Friday, June 9, 2017

Letters to the editor

Dear Editor,

You may have been watching current debates about the American Health Care Act (AHCA) recently passed by the House of Representatives and what it will mean for Americans of all ages. This bill would have disastrous consequences for older Mainers, whether you are receiving coverage in the individual market, or rely on Medicare and Medicaid. 

According to the latest report from the non-partisan Congressional Budget Office, if this deeply flawed legislation passes, 23 million Americans will lose health care coverage by 2026. 

Under the AHCA, insurance companies can discriminate against older adults by charging them five times what other consumers pay for the same health insurance policy. The bill also lets Maine lawmakers get a waiver that would give insurance companies the power to charge older adults even more than this.

The legislation would further penalize people between the ages of 50 and 64 through changes in the way health care tax credits are calculated. Under current law, the tax credits are determined by what your health insurance costs, as well as a person’s ability to afford that coverage. Under the House bill, those factors are no longer considered, which would cut the tax credits by thousands of dollars for older adults. 

If this bill becomes law, it could force 50-64-year old Mainers to dig a lot deeper into their pockets to pay for health insurance. For many, these premium increases would be unaffordable. In Maine for example: a 55-year old earning $25,000 annually could see a premium increase of as much as $7,602. A 64-year old Mainer earning the same amount could see a premium cost increase of as much as $12,701. We continue to hear from people across Maine who are already overwhelmed by their premiums and in many cases, have deductibles in the thousands. They tell us if the bill becomes law they will no longer have insurance.

Under the AHCA there is bad news for Americans who have a preexisting condition. Through a last minute amendment added to secure passage of the House bill, states who apply will be given flexibility by the federal government that would once again give power to insurance companies to charge higher premiums to people with pre-existing conditions.  

Given some 25 million Americans ages 50 to 64 have pre-existing health conditions such as: heart disease, asthma or cancer, many people will be priced out of affordable health insurance. In Maine, 40 percent of the population aged 50 to 64 live with a pre-existing condition. In other words, 123,155 older Mainers would be impacted. Plus, you can have a preexisting condition at any age. Some AHCA supporters cite the high risk pool that had operated in Maine prior to adoption of the AHCA, as a model for how to protect people with pre-existing conditions, but the Maine model worked because it was adequately funded. It is important to note, that the version proposed under the AHCA would be funded at only about 10% of what would be needed for success, according to most analysts.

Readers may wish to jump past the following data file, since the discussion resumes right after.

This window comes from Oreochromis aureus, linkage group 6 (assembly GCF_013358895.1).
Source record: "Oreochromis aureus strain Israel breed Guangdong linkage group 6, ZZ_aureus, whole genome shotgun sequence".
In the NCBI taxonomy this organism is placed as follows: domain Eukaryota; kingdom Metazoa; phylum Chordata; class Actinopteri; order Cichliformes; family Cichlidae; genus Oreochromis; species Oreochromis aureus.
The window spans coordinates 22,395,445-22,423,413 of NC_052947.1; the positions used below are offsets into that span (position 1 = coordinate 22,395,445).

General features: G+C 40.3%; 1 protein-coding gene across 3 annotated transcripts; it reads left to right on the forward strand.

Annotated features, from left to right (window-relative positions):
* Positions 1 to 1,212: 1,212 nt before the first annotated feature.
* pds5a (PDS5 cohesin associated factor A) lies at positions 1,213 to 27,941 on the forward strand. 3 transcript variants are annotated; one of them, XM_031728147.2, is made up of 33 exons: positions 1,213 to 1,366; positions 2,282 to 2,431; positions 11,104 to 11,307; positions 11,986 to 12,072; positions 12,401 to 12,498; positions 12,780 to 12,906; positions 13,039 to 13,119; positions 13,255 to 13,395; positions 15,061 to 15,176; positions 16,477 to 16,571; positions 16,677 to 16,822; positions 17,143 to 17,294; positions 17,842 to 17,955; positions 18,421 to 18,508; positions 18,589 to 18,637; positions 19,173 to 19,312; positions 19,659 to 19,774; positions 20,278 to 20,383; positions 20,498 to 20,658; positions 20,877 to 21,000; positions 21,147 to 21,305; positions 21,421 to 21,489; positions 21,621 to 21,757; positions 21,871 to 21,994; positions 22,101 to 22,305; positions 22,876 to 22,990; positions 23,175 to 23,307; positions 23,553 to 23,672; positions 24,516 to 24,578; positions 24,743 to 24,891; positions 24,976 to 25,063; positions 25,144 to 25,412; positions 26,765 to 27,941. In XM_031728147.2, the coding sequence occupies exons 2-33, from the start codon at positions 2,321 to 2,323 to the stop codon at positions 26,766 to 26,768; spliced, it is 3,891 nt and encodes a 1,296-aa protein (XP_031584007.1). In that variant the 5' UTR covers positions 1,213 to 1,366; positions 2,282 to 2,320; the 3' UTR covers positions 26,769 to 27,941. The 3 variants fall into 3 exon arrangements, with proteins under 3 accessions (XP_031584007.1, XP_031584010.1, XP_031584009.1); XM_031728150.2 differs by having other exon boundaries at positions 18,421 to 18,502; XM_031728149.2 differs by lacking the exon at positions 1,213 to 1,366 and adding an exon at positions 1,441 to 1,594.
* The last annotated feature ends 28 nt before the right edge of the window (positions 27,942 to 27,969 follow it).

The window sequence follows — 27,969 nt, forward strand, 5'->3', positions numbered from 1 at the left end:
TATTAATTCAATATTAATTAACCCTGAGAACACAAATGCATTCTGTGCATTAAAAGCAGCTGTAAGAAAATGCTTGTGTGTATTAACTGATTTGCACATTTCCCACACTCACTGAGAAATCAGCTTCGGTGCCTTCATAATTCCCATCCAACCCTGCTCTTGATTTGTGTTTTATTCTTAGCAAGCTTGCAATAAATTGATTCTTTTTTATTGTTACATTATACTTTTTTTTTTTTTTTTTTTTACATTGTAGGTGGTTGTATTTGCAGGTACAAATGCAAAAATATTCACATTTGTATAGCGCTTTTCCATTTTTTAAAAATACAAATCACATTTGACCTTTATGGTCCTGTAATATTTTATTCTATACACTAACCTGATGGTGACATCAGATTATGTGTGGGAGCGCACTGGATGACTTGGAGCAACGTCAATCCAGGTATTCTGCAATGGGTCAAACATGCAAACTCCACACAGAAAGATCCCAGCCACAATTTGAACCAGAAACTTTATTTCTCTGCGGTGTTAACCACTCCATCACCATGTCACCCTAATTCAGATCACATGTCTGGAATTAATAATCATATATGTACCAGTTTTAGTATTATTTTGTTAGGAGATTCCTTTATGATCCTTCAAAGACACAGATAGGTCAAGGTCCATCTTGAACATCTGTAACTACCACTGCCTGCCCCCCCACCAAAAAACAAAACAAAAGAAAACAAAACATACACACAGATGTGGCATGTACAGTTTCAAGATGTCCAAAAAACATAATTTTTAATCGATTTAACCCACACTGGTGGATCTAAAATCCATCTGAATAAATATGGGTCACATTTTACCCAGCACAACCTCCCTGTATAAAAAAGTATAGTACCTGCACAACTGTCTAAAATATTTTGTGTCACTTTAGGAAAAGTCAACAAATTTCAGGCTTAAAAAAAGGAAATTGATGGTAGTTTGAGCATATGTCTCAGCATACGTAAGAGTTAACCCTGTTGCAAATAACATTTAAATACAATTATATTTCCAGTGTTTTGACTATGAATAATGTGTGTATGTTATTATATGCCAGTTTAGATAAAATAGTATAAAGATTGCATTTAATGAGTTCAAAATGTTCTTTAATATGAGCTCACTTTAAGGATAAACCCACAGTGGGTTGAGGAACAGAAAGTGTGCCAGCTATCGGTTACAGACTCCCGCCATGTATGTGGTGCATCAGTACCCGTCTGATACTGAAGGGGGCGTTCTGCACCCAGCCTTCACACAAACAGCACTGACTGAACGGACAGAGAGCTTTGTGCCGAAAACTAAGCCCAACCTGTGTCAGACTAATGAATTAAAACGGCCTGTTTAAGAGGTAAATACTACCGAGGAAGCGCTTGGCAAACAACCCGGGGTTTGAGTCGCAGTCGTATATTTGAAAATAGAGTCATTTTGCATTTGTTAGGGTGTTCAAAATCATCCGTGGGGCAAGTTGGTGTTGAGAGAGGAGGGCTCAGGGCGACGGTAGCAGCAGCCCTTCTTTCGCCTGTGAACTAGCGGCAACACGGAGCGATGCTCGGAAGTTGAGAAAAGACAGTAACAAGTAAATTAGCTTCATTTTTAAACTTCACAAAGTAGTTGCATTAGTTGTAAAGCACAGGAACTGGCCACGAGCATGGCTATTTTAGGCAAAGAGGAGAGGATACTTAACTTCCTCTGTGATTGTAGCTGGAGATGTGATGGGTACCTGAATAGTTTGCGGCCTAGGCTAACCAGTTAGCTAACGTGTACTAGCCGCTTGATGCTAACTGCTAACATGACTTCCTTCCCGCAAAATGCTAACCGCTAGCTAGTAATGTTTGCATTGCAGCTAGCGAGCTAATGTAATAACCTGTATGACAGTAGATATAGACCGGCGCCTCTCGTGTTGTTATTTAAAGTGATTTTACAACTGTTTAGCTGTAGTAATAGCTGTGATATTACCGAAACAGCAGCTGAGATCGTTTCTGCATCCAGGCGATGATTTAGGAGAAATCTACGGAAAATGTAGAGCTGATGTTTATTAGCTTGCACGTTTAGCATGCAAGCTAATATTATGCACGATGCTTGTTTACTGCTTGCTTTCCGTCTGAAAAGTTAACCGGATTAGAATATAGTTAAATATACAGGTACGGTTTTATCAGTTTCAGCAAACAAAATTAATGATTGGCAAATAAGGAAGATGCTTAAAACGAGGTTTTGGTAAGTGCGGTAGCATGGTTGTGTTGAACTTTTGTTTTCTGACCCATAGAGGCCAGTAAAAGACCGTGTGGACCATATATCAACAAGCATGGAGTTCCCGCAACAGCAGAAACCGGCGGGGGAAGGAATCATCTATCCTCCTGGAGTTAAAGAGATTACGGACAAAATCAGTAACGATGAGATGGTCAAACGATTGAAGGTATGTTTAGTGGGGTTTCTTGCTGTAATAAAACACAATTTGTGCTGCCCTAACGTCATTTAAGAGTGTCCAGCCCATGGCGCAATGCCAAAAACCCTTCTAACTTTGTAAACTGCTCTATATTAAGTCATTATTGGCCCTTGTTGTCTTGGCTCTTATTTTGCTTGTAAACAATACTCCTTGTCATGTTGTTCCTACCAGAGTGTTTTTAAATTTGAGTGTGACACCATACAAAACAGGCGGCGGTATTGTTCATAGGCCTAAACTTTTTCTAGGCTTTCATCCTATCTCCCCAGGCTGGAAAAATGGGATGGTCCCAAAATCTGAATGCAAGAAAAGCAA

Current law protects people with pre-existing conditions making it illegal for insurance companies to deny them or charge them more for coverage. That protection would be dramatically eroded under the AHCA and could cost people with pre-existing conditions more than $25,000 a year in health insurance premiums.

If you think you don’t need to worry because you are 65 or older, think again. The AHCA also cuts the Medicaid program which would result in cuts to long-term care for Maine seniors who want to age in their homes and those who need nursing home care. It also makes changes that will impact how long Medicare is solvent.   

These are just a few of the major reasons why the AHCA is opposed by doctors, hospitals, and consumer groups, including AARP. 

The AHCA is neither about health nor about care. It now is up to the Senate to respond. We urge Mainers of all ages to make their voices heard by calling Senator Collins on this critical issue. We deserve health care legislation that increases consumer protections, lowers costs, improves quality, and provides affordable coverage to all Mainers.

Rich Livingston
AARP Maine Volunteer State President

To the Editor

I’m sure that many of your readers are elated to read the accomplishments of our local youths. How they excel in academics, sports and scouting, etc. Not very often do we hear of an adult volunteer that excelled in a given arena. This is a story of such a case; about a man that, some years ago, had become a scoutmaster. We all realize that a scoutmaster can become many things to a young man that joins his troop.

This youngster wished of all things to become a scout and wear the scout uniform. He had great difficulty in talking and learning. Scouting does require that you relate some laws to be able to advance to become a scout. This was not possible for this lad.

This particular scoutmaster wanted this boy to be able to wear the uniform and become a scout. During one troop meeting he told the young man, that if he could learn to tie a square knot he would become a first-class scout and receive the pin. At each meeting, the scoutmaster would work with the boy. He even invited him to his home and would coach him. Until, at last, the lad could tie the knot.

Oh, what elation when he received the pin. That boy, that had now become a man, wore that pin in the lapel of his business suit for 34 years. One day he found the scoutmaster and handed him the pin - that first pin stating: “If it were not for you and the many devoted hours you spent with me, to stick with it, I would not have succeeded in the business world.”

Do a good turn daily.

Fred Collins

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